Paul Cope, Managing Director of the IPM, shares his 10 golden rules for how agencies can help get things off on the right foot with their (potential) new client and transform pitch performance.
The humble pitch – the traditional lifeblood of agency business development – has come in for a bit of a kicking recently. Murky tales of stolen ideas, ludicrous timings, phantom budgets, bulging pitch lists and inadequate briefs have been alarmingly rife over the past few years.
Clients cop the majority of the flak for this and it’s true we’ve seen some less than desirable behaviours, perhaps fuelled by the luxury of ample choice combined with the intense pressure to protect margin. Indeed, the excellent ‘Finding an agency’ guide published by ISBA and the IPA this week looks to address the client-side challenges.
But this is a two-way street. The best, most effective campaigns are always built on a mutually respectful relationship between the client and the agency, and the way the agency carries itself throughout the pitch process will influence the parameters of this. The die is cast and the agency is often complicit in a disagreeable long-term outcome by accepting unreasonable terms at the outset.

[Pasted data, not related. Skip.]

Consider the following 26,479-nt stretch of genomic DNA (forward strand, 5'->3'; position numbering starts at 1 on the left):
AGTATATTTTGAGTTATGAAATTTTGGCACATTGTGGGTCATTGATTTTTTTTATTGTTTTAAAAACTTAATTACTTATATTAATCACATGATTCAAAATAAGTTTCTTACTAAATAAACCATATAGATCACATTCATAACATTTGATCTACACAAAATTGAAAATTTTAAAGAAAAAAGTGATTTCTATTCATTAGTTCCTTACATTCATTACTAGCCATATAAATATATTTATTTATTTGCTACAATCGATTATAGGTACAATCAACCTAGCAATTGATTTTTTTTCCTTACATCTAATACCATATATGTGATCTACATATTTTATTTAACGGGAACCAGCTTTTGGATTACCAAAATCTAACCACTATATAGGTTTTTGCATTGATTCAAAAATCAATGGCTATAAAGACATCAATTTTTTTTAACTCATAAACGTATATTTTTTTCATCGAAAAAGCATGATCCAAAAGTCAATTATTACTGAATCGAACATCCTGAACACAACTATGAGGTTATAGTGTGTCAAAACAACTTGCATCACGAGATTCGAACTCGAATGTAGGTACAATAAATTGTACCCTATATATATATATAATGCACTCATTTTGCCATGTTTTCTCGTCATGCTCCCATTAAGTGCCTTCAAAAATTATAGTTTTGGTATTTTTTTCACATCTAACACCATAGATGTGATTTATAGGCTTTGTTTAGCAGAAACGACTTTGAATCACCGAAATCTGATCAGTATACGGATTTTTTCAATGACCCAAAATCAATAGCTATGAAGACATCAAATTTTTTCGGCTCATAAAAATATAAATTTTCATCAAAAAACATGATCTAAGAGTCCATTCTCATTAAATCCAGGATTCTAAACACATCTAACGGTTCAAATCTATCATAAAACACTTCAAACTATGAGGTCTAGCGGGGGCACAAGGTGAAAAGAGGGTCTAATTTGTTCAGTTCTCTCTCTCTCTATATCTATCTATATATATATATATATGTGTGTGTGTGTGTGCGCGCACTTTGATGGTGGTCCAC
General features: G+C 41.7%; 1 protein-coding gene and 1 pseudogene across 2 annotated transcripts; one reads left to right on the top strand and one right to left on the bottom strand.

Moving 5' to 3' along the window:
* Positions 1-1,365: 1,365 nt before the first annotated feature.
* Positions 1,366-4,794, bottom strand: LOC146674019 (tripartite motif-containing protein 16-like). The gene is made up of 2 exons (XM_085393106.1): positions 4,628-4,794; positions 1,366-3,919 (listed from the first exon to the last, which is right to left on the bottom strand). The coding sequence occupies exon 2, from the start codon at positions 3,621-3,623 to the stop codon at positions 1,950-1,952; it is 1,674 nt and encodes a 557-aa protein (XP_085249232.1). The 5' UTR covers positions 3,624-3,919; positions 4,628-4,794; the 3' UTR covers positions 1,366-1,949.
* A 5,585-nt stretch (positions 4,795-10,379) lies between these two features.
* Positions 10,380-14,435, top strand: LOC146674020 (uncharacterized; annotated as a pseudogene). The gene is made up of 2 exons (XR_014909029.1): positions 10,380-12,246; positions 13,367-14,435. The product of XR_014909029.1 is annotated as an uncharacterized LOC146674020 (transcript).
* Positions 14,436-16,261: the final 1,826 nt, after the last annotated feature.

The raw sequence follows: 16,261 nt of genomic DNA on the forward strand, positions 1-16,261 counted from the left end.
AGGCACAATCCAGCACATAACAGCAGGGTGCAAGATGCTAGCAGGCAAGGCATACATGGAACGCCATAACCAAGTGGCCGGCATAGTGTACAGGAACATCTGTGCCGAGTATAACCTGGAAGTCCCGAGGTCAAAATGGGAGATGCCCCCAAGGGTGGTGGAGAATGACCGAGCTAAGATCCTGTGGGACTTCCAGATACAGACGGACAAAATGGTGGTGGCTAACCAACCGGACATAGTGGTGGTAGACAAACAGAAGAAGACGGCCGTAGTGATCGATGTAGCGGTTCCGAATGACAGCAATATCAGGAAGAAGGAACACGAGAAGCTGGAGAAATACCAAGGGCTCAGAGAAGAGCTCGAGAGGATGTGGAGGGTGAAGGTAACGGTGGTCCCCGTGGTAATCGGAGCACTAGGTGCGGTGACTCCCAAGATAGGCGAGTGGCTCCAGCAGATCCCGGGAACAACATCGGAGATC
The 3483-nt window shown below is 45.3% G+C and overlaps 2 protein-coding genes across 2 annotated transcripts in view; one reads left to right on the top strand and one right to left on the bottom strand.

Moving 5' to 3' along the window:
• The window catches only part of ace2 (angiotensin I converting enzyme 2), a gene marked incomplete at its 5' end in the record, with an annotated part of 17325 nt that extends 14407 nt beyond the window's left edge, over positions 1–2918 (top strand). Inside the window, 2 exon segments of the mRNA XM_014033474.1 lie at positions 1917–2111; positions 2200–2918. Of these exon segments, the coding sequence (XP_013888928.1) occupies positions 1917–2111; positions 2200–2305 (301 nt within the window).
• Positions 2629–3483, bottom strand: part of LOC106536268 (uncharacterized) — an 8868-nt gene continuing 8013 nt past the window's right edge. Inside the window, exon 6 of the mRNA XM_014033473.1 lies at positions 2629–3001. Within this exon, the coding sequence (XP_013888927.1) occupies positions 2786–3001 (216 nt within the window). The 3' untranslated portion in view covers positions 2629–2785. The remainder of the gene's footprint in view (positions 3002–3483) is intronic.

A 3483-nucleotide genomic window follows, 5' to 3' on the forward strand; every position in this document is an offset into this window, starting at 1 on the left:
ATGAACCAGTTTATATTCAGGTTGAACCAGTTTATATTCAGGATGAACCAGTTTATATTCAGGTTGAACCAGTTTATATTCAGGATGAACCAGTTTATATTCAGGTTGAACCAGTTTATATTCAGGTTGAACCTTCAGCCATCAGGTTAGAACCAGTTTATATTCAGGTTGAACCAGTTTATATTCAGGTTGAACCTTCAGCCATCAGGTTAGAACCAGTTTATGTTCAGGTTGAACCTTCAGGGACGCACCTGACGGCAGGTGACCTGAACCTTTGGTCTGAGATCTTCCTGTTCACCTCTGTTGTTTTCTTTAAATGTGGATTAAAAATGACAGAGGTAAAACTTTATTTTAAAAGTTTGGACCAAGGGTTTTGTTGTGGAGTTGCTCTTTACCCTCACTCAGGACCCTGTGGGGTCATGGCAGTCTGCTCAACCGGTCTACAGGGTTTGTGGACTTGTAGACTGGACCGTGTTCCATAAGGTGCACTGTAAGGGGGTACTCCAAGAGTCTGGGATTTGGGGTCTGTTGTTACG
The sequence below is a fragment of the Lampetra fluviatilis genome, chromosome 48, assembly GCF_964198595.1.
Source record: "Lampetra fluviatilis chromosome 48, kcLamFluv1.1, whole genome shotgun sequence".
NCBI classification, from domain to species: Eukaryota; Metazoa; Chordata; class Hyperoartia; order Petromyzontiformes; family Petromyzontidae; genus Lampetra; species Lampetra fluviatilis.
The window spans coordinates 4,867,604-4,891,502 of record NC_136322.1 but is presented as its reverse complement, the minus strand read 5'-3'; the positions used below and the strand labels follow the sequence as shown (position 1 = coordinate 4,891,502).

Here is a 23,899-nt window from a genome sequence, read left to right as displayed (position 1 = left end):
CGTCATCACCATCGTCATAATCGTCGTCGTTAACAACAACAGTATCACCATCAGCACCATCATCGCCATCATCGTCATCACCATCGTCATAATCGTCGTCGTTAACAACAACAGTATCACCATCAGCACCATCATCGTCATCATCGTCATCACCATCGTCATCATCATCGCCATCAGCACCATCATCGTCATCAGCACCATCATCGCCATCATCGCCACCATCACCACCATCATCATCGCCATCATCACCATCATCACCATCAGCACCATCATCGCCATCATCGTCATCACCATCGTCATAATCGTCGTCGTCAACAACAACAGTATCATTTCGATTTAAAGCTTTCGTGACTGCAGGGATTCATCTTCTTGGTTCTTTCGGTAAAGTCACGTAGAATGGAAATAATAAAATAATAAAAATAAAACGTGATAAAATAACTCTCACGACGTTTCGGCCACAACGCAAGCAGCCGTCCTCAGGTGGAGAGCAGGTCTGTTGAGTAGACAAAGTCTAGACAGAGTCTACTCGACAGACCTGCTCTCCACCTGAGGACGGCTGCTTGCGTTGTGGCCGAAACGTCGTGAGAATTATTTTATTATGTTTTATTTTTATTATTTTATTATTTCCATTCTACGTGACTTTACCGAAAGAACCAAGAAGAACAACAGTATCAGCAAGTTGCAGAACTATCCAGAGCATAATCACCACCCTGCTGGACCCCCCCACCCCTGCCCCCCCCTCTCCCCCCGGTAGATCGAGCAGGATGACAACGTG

A pitch then isn’t just a means for an agency to pick up some new business, it’s also an opportunity for the agency to promote its culture, belief system and ways of working to the client. Without doing that, let’s face it, it’s not really a relationship with any chance of longevity, it’s a transaction.
With this in mind, here are my 10 golden rules for how agencies can help get things off on the right foot with their (potential) new client and transform pitch performance…
1. Remember: it’s a marathon not a sprint
‘Pitching’ isn’t just your response presentation. It’s a multi-faceted test of skill which begins the moment the client contacts you about the opportunity and ends the day they announce the winner (and probably not even then).
2. Don’t compromise your beliefs
Identify clear principles for what pitches you will and won’t accept – the type of client you want to work with, the timings, who else is pitching and how many, the budget and so on – and stick to them. So, if you’re an agency that doesn’t feel it can do justice to a pitch with a verbal brief over the phone or a one-week lead-time or ten other agencies on the pitch list or no clear budget, then do yourself a favour: turn it down, explain to the client why and move on. If you think it smells rotten, it probably is.
3. Ask the right questions and listen hard
Once you’ve agreed to pitch, insist on a Q&A session with the client where you can fully interrogate their brief – face-to-face ideally, to build chemistry – and send your questions to them a day or two in advance so they can prepare. In this session, let the clients do most of the talking – your time will come. It’s often the conversations that happen ‘between the lines’ which help you understand the true nature of the brief and give you an edge over the competition.
4. Avoid unnecessary and costly over-delivery